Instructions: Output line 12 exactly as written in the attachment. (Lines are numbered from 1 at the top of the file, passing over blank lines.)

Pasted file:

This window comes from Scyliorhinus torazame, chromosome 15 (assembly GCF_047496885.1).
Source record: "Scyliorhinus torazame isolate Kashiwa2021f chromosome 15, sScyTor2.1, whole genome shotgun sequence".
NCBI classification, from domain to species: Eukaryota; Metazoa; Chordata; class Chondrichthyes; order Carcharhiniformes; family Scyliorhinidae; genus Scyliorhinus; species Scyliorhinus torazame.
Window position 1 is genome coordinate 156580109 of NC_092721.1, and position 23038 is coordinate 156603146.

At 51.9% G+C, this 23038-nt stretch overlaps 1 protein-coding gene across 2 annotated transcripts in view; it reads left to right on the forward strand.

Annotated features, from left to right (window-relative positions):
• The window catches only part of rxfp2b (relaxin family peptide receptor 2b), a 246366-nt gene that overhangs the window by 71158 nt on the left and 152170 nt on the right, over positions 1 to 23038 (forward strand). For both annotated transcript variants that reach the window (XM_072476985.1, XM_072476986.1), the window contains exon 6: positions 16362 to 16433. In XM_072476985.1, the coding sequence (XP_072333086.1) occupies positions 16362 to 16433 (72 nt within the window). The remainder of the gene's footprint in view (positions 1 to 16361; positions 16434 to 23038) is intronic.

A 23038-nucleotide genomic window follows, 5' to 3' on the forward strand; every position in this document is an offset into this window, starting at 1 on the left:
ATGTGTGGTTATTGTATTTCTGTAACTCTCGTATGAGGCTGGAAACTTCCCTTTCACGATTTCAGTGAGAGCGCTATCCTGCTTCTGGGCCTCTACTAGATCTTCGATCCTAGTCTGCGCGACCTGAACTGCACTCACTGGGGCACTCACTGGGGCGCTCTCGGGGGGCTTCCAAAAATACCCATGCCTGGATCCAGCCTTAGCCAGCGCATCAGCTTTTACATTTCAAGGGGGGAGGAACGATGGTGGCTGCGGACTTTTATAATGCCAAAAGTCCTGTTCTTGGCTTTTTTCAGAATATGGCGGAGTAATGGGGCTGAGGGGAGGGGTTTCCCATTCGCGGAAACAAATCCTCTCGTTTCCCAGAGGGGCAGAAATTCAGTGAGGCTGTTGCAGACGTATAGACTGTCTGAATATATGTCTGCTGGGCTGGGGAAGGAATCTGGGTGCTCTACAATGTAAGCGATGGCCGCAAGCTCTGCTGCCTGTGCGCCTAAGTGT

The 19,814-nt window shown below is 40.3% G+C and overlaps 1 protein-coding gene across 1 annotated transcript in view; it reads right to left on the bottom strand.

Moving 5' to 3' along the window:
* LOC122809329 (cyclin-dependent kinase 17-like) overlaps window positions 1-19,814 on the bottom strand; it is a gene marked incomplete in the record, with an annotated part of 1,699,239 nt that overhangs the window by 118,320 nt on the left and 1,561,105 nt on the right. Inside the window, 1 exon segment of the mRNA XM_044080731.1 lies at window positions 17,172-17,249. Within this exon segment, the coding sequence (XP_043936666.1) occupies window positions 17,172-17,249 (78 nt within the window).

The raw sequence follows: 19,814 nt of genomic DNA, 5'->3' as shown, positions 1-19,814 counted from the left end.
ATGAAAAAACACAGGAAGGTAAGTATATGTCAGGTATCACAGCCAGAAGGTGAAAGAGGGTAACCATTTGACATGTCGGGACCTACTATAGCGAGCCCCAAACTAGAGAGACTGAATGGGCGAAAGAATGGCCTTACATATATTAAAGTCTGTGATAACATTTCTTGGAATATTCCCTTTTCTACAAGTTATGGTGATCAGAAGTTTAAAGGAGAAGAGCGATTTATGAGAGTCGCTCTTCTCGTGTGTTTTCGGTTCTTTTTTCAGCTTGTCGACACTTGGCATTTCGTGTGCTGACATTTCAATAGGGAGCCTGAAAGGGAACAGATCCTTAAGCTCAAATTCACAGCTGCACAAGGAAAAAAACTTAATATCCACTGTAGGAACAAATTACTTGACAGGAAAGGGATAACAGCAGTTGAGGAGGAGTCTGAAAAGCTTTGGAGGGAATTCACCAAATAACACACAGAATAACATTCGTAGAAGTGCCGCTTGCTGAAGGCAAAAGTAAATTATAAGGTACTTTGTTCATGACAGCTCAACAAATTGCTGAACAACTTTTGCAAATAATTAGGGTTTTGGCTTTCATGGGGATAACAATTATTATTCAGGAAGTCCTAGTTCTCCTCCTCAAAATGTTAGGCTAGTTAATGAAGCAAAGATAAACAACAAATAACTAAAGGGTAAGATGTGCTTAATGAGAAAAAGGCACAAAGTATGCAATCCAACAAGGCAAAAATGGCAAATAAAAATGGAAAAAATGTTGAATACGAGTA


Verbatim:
* LOC122809329 (cyclin-dependent kinase 17-like) overlaps window positions 1-19,814 on the bottom strand; it is a gene marked incomplete in the record, with an annotated part of 1,699,239 nt that overhangs the window by 118,320 nt on the left and 1,561,105 nt on the right. Inside the window, 1 exon segment of the mRNA XM_044080731.1 lies at window positions 17,172-17,249. Within this exon segment, the coding sequence (XP_043936666.1) occupies window positions 17,172-17,249 (78 nt within the window).